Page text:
Expert Witness Testimony and its Impact on Litigation


expert witness testimonyExpert witnesses, from construction expert witnesses to medical expert witnesses, are becoming a mainstay in modern litigation. Experts are brought on to discuss the intricacies of a case. Expert witness testimony helps to clarify the issues of fact for the jury. As different cases continue to utilize expert witness testimony, understanding how experts are brought in, and the issues they are asked to speak on, is critical to discerning how expert witness testimony can impact modern litigation. As such, we have compiled some recent case studies to illustrate the influence of a relevant and effective expert witness.

1.) Engineering expert witness discusses load-bearing capacity

When a medical expert is brought in, there are specific rules, by statute or common law, for how the expert is qualified. Therefore, these rules must be followed to have their testimony deemed relevant and reliable. When the case involves an expert outside of the medical field, however, challenges exist in determining how an expert should deemed as such. Depending on the jurisdiction (and whether a Daubert or Frye standard is used), most courts use a combination of education and experience to determine whether the expert witness testimony is acceptable.

In a recent case, an engineering expert witness testified on the proper use of a chair. More specifically, whether manufacturers are aware that consumers may use their products to stand on. The case involved an injury to the plaintiff when his chair collapsed after he stood on it. The expert witness testimony addressed the considerations that designers take into account when constructing an item of furniture. Proper warnings if a particular weakness was detected need to be addressed. Additionally, because of the expert’s extensive experience in both the manufacturing of furniture and how individuals use furniture, he had the relevant experience to be deemed an expert.

2.) Orthopedic surgery expert witness addresses impact of surgical error

Medical cases usually involve a series of layers and the actual procedure conducted, in addition to the individual specialty, is critical to establishing the expert’s reliability. In a recent case, an orthopedic surgeon allegedly attached screws to the patient’s Achilles tendon by mistake. As such, an orthopedic surgeon was brought in to provide expert witness testimony on the long-term effects of this result. Because of the actual procedure involved, finding an orthopedic surgeon familiar with Achilles injuries was critical. Orthopedic surgeon expert witnesses can focus on a number of areas. These include the knee, hip, ankle, and other parts of the body. If an orthopedic surgeon had not operated on an ankle in over ten years, then their testimony may not be as relevant as finding a surgeon who performs the procedure on a relatively regular basis.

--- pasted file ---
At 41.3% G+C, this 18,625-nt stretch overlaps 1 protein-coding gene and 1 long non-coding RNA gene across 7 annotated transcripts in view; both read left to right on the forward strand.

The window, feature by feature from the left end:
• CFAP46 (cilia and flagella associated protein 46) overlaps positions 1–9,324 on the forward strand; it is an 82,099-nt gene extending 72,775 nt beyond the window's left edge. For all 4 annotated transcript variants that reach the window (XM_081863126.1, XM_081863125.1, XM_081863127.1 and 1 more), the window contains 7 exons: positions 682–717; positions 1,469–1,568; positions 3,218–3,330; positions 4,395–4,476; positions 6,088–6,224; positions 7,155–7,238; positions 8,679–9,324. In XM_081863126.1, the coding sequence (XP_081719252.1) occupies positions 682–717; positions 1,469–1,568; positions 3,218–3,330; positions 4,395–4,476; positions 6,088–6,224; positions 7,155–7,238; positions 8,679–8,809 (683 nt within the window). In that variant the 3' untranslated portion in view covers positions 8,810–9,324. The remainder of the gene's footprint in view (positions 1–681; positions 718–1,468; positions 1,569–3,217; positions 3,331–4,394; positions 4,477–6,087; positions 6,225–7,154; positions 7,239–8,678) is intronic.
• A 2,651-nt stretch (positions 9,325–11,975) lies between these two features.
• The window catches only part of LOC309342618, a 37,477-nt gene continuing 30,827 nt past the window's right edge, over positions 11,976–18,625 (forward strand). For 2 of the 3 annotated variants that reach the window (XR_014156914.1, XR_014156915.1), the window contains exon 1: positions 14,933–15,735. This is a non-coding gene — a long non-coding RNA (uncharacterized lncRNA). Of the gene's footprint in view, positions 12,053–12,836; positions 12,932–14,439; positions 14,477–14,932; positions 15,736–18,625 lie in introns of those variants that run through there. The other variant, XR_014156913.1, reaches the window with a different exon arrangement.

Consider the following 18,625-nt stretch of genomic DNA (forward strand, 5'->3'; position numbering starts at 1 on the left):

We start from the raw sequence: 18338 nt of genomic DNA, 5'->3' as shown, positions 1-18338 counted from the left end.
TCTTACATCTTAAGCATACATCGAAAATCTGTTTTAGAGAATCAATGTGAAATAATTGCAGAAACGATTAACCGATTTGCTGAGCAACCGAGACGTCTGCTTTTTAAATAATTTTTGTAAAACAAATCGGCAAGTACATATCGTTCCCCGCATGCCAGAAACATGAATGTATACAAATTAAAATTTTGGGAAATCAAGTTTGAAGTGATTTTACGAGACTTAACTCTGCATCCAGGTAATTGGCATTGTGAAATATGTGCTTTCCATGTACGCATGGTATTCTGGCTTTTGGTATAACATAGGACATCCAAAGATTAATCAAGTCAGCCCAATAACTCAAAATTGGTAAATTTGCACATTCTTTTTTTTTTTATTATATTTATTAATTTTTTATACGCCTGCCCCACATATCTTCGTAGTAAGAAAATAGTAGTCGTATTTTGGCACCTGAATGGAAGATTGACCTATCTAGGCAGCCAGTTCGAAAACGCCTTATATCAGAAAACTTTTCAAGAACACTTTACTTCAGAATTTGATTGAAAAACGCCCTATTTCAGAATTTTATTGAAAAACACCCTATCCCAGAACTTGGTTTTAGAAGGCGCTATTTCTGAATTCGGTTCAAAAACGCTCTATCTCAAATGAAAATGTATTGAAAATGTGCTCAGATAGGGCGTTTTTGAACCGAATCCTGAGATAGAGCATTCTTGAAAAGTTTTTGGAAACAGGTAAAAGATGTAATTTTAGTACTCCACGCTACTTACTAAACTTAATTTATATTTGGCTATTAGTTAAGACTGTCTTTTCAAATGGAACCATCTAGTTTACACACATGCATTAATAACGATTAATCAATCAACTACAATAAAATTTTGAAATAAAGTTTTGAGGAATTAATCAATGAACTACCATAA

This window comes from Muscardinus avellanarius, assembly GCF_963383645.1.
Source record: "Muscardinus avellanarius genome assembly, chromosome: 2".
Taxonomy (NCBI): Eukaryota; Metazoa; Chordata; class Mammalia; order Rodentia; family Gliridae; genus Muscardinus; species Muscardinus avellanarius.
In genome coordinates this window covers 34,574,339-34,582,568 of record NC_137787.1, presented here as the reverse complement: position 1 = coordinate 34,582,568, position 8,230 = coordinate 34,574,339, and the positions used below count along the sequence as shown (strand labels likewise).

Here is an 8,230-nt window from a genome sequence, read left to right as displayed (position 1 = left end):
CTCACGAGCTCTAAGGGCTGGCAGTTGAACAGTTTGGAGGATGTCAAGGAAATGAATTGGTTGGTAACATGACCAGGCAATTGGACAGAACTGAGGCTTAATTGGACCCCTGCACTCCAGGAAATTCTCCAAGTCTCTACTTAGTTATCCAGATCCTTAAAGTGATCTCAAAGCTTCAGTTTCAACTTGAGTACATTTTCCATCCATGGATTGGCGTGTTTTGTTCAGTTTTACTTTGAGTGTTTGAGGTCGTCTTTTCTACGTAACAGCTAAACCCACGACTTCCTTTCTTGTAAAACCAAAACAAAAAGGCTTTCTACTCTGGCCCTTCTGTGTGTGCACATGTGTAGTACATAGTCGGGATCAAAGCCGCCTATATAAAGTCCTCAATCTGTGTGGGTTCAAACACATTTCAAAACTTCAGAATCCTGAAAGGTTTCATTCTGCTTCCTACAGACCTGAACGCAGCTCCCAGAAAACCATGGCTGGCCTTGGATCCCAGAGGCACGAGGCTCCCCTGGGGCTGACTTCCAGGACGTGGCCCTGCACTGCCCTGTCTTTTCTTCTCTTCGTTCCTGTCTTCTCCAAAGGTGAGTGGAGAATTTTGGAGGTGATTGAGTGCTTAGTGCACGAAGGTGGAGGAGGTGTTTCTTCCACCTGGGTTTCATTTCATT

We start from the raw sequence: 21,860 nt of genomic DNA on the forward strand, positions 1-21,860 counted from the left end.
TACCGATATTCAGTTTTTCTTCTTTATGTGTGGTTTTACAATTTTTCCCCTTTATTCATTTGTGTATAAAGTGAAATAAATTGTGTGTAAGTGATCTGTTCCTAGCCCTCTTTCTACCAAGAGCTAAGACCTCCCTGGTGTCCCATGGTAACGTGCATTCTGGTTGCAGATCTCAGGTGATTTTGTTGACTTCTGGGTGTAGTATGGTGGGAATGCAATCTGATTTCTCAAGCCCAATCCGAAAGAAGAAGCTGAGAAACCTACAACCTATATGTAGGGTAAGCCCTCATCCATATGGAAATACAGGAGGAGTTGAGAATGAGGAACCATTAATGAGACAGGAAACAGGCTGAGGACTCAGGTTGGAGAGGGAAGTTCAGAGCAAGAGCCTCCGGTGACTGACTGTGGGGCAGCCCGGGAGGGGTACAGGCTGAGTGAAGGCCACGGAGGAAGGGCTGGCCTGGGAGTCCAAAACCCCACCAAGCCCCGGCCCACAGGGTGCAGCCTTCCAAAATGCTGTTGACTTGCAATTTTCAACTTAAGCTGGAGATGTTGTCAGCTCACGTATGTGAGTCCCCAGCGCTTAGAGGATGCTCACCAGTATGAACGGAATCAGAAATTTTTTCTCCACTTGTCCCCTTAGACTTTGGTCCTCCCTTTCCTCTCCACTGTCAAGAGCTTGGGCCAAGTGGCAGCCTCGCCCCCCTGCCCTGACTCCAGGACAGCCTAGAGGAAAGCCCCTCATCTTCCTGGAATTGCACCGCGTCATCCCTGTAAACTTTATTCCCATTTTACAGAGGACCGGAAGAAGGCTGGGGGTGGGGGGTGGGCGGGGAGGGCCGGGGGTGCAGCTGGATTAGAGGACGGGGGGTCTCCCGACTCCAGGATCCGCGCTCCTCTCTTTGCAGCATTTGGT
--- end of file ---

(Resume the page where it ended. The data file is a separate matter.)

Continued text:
3.) Construction expert witness used on collapsing deck case

During summer months, the prevalence of parties and other events on decks lead to an increase in collapsed decking cases. For example, in one of our cases, a summer barbecue led to a collapsed deck and subsequent injuries. The plaintiff alleged that the deck was not constructed appropriately (according to professional and regulatory standards). In order to discern this, the exact conditions of the deck (the angle of the ground, the wood used, the wear and tear, the climate, and the other items related to construction factors) were analyzed. This required extensive review and frequent communication between the attorney and the expert. This enables the construction expert to provide relevant expert witness testimony.

4.) Interventional radiology expert witness brought in to opine on stroke case

Interventional radiology, especially in stroke cases, is usually one step in a complex series of medical procedures used in the treatment of patients. Nurses, emergency medicine physicians, radiologists, and neurologists can all factor into treatment. As such, communication between parties can be as critical as actual treatment. In a recent case, a CT scan showed an ischemic stroke, and subsequent actions caused issues with the patient. Subsequently, the plaintiff’s attorney brought in an interventional radiologist expert witness. He addressed the procedures done, and how the steps involving radiology may have contributed to an unfavorable result for the plaintiff.

About The Author

Stephen Gomez, J.D., is a legal compliance and professional risk specialist who manages employment lawsuits for large corporate entities including, banks, fortune 500 companies, hospitals, and universities.